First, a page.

The revenue generated from the sale of Nigerian gas to three neighbouring countries for electricity generation rose by 11.36 per cent to $6.47m last year from $5.81m in 2019, according to official data obtained by our correspondent.
N-Gas Limited, a company owned by the Nigerian National Petroleum Corporation, Chevron and Shell, buys gas from oil companies in Nigeria and transport it to Ghana, Benin and Togo through the West Africa Gas Pipeline.
The company has executed agreements with upstream producers in Nigeria (Chevron Nigeria Limited Joint Venture and Nigerian Petroleum Development Company/ND Western Joint Venture) and with gas transportation companies (Nigerian Gas Company Limited and West African Petroleum Company) for the supply and transportation of gas to its customers.
The audited financial statements of N-Gas showed that its profit jumped by 53.32 per cent last year to $9.52m.
“Revenue arose from the delivery charges on sale of gas to Volta River Authority and Communaute Electrique du Benin- Lome/ Cotonou under their respective gas sales agreements,” the company said.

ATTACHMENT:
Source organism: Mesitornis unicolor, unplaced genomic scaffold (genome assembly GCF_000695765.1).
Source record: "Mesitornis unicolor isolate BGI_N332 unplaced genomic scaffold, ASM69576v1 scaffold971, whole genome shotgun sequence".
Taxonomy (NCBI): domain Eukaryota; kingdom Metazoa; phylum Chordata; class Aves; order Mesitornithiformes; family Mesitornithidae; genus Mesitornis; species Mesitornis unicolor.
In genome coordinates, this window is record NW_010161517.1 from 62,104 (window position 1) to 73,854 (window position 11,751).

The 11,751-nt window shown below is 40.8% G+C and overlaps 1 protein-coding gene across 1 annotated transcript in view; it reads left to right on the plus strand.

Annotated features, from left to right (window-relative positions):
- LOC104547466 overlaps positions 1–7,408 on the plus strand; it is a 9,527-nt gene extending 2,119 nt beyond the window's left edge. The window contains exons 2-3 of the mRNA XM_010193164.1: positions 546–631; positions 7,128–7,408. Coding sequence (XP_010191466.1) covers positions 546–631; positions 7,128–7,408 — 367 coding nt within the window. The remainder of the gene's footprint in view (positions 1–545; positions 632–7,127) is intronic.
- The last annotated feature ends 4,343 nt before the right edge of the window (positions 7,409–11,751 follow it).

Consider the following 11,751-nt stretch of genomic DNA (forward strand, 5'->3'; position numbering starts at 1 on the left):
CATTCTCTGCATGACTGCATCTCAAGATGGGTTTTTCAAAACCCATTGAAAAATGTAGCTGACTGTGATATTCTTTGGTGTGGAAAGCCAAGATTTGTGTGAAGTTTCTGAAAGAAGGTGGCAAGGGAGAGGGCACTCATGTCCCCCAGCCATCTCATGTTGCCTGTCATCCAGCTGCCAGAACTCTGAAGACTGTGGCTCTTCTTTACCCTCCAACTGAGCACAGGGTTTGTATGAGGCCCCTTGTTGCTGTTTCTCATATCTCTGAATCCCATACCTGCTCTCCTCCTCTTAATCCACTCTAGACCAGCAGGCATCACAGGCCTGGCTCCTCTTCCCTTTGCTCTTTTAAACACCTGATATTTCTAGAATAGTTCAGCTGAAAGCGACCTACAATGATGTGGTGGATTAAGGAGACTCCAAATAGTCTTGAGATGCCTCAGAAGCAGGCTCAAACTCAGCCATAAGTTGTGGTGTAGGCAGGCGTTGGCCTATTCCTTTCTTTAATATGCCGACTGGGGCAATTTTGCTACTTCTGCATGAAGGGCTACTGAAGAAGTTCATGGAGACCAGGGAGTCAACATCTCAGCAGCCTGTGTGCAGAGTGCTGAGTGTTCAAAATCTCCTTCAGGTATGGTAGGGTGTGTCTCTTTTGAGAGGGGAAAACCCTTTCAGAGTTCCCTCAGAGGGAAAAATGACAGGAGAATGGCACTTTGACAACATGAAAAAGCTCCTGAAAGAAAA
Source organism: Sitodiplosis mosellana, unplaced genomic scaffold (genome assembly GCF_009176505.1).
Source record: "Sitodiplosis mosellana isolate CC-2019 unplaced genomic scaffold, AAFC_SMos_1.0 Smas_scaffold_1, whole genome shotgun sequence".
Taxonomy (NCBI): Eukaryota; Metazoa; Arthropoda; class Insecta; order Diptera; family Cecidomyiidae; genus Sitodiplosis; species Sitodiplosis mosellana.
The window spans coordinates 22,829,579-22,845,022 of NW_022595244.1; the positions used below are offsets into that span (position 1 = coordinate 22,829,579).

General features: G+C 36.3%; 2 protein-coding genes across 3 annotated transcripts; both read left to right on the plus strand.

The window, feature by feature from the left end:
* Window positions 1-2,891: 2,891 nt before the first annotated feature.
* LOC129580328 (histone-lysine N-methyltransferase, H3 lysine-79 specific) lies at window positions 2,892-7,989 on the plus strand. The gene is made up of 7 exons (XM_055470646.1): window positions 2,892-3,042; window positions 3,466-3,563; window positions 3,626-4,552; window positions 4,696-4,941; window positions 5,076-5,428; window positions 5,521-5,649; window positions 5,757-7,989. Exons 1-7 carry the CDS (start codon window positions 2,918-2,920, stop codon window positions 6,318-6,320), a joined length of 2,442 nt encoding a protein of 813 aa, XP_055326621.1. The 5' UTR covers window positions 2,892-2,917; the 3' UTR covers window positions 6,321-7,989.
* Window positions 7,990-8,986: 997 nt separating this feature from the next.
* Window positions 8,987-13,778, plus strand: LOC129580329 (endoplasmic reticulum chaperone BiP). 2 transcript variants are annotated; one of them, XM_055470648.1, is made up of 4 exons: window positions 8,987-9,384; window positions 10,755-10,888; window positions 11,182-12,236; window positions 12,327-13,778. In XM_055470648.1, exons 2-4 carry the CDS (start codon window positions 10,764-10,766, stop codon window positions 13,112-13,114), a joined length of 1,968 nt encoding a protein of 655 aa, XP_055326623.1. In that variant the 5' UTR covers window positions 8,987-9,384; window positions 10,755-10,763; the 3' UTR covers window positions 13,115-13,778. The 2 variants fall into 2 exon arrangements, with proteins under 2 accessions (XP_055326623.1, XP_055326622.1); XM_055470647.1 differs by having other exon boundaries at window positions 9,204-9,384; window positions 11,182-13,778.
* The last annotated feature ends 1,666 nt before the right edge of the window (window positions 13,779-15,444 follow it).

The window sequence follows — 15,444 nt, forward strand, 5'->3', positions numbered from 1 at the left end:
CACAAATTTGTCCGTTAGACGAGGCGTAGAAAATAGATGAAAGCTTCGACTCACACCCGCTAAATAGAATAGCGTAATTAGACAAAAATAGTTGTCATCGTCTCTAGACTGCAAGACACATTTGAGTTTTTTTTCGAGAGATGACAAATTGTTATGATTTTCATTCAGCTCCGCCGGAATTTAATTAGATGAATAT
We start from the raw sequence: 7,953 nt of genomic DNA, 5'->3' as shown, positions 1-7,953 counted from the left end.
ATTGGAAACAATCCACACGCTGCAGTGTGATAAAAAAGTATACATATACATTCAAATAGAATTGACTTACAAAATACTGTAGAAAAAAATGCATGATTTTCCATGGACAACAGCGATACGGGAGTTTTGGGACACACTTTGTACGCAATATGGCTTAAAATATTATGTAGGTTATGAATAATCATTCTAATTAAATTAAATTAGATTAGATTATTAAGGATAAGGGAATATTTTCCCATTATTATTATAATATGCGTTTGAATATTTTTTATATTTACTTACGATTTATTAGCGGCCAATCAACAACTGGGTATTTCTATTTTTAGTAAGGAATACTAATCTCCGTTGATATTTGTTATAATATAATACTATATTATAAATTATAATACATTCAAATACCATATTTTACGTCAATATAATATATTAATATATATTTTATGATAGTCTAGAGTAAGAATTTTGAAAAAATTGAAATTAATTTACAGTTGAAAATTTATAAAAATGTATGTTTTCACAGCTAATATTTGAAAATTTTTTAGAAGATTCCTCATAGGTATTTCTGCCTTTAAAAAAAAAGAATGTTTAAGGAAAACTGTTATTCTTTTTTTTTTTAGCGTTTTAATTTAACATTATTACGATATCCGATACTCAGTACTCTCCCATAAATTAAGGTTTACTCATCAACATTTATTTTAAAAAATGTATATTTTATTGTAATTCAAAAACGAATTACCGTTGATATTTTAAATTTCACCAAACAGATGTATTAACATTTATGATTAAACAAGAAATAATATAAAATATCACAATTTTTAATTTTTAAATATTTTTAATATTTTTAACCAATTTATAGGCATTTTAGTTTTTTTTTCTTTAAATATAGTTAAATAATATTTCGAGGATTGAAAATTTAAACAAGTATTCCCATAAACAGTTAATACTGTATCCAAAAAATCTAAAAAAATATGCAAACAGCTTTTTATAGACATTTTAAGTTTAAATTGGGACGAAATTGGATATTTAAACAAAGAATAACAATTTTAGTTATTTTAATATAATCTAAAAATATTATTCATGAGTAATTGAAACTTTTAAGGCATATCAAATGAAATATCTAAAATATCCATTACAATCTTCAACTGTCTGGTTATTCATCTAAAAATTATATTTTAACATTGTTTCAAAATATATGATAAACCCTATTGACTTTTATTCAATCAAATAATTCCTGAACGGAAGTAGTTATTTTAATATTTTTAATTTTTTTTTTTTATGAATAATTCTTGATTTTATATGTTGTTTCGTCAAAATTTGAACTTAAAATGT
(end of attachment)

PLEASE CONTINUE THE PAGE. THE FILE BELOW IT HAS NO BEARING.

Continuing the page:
The revenue generated from gas supply to Ghana’s VRA was $4.64m while those of CEB Cotonou were $1.22m and $608,000, according to the financial statements.
In the notes to the financial statements, N-Gas said the outstanding receivable balances from VRA relating to gas sales from August 2014 to December 2020 stood at $69m.
“The bulk ($48m) of these receivables are way past due in line with the GSA contract Clause 13, which states that payments should be made to the seller within 10 business days of receipt of an invoice,” it said.
The company said it assessed the material impairment of the receivables by computing a fair value of the receivables as of December 31, 2020 with the impact reflected in the financial statements.
It said, “The Political Risk Insurance expired in December 2019, invalidating the debt guarantee provided by the Government Consent and Support Agreement. The renewal of the PRI is being processed by WAPCo with Marsh Insurance Brokers & underwriters.
“However, N-Gas has made good progress on recovering the balance of the legacy debt from the TAPCo (Takoradi Power Company) Account. The Escrow agreement for the TAPCo Account has been approved by N-Gas Board and awaiting approval from VRA Board.”
N-Gas said it recognised the efforts by VRA and the government of Ghana to liquidate the debt before the end of 2021.
The company said the force majeure declared by NGC, a subsidiary of NNPC, was lifted in November 2020, adding that all parties in the WAGP value chain agreed for the principal terms of the chain of agreement to kick in from May 2021.
“However, VRA has informally requested for a further six months’ extension till 31st October 2021, after which the force majeure will be lifted unless the waiver is further extended by written agreement of the parties,” it added.
N-Gas is jointly owned by the NNPC (62.35 per cent), Chevron N-Gas Limited (20 per cent) and Shell Overseas Holdings Limited (17.65 per cent).